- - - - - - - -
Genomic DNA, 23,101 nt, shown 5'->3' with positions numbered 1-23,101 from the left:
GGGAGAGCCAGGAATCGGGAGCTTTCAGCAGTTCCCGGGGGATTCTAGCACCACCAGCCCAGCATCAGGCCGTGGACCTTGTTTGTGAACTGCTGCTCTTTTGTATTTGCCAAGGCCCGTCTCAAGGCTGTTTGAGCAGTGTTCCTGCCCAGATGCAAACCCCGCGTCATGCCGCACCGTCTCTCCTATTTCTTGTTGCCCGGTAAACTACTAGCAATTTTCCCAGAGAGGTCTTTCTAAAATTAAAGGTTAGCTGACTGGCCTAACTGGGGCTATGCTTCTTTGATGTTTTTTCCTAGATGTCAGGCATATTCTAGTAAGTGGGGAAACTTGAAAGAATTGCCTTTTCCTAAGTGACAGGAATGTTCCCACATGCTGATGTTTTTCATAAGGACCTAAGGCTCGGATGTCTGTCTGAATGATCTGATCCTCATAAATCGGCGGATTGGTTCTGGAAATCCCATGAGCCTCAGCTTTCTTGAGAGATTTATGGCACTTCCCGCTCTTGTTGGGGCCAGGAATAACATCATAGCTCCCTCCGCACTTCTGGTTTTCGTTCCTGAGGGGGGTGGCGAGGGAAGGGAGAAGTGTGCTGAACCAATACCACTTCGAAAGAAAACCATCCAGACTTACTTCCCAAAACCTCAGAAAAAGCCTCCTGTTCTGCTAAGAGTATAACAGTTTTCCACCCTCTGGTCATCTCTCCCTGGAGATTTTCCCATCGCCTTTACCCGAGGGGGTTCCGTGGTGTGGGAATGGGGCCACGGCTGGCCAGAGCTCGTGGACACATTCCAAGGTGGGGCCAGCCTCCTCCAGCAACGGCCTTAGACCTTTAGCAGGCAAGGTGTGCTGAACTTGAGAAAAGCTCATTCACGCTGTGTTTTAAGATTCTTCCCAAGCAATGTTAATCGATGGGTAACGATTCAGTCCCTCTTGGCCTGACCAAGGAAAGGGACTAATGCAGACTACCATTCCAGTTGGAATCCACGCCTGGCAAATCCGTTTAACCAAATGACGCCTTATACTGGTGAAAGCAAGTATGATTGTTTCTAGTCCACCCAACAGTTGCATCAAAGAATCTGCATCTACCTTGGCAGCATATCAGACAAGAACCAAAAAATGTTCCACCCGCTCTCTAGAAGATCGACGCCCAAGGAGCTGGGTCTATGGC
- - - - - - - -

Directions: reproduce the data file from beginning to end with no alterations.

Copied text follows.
Genomic DNA, 23,101 nt, shown 5'->3' with positions numbered 1-23,101 from the left:
GGGAGAGCCAGGAATCGGGAGCTTTCAGCAGTTCCCGGGGGATTCTAGCACCACCAGCCCAGCATCAGGCCGTGGACCTTGTTTGTGAACTGCTGCTCTTTTGTATTTGCCAAGGCCCGTCTCAAGGCTGTTTGAGCAGTGTTCCTGCCCAGATGCAAACCCCGCGTCATGCCGCACCGTCTCTCCTATTTCTTGTTGCCCGGTAAACTACTAGCAATTTTCCCAGAGAGGTCTTTCTAAAATTAAAGGTTAGCTGACTGGCCTAACTGGGGCTATGCTTCTTTGATGTTTTTTCCTAGATGTCAGGCATATTCTAGTAAGTGGGGAAACTTGAAAGAATTGCCTTTTCCTAAGTGACAGGAATGTTCCCACATGCTGATGTTTTTCATAAGGACCTAAGGCTCGGATGTCTGTCTGAATGATCTGATCCTCATAAATCGGCGGATTGGTTCTGGAAATCCCATGAGCCTCAGCTTTCTTGAGAGATTTATGGCACTTCCCGCTCTTGTTGGGGCCAGGAATAACATCATAGCTCCCTCCGCACTTCTGGTTTTCGTTCCTGAGGGGGGTGGCGAGGGAAGGGAGAAGTGTGCTGAACCAATACCACTTCGAAAGAAAACCATCCAGACTTACTTCCCAAAACCTCAGAAAAAGCCTCCTGTTCTGCTAAGAGTATAACAGTTTTCCACCCTCTGGTCATCTCTCCCTGGAGATTTTCCCATCGCCTTTACCCGAGGGGGTTCCGTGGTGTGGGAATGGGGCCACGGCTGGCCAGAGCTCGTGGACACATTCCAAGGTGGGGCCAGCCTCCTCCAGCAACGGCCTTAGACCTTTAGCAGGCAAGGTGTGCTGAACTTGAGAAAAGCTCATTCACGCTGTGTTTTAAGATTCTTCCCAAGCAATGTTAATCGATGGGTAACGATTCAGTCCCTCTTGGCCTGACCAAGGAAAGGGACTAATGCAGACTACCATTCCAGTTGGAATCCACGCCTGGCAAATCCGTTTAACCAAATGACGCCTTATACTGGTGAAAGCAAGTATGATTGTTTCTAGTCCACCCAACAGTTGCATCAAAGAATCTGCATCTACCTTGGCAGCATATCAGACAAGAACCAAAAAATGTTCCACCCGCTCTCTAGAAGATCGACGCCCAAGGAGCTGGGTCTATGGC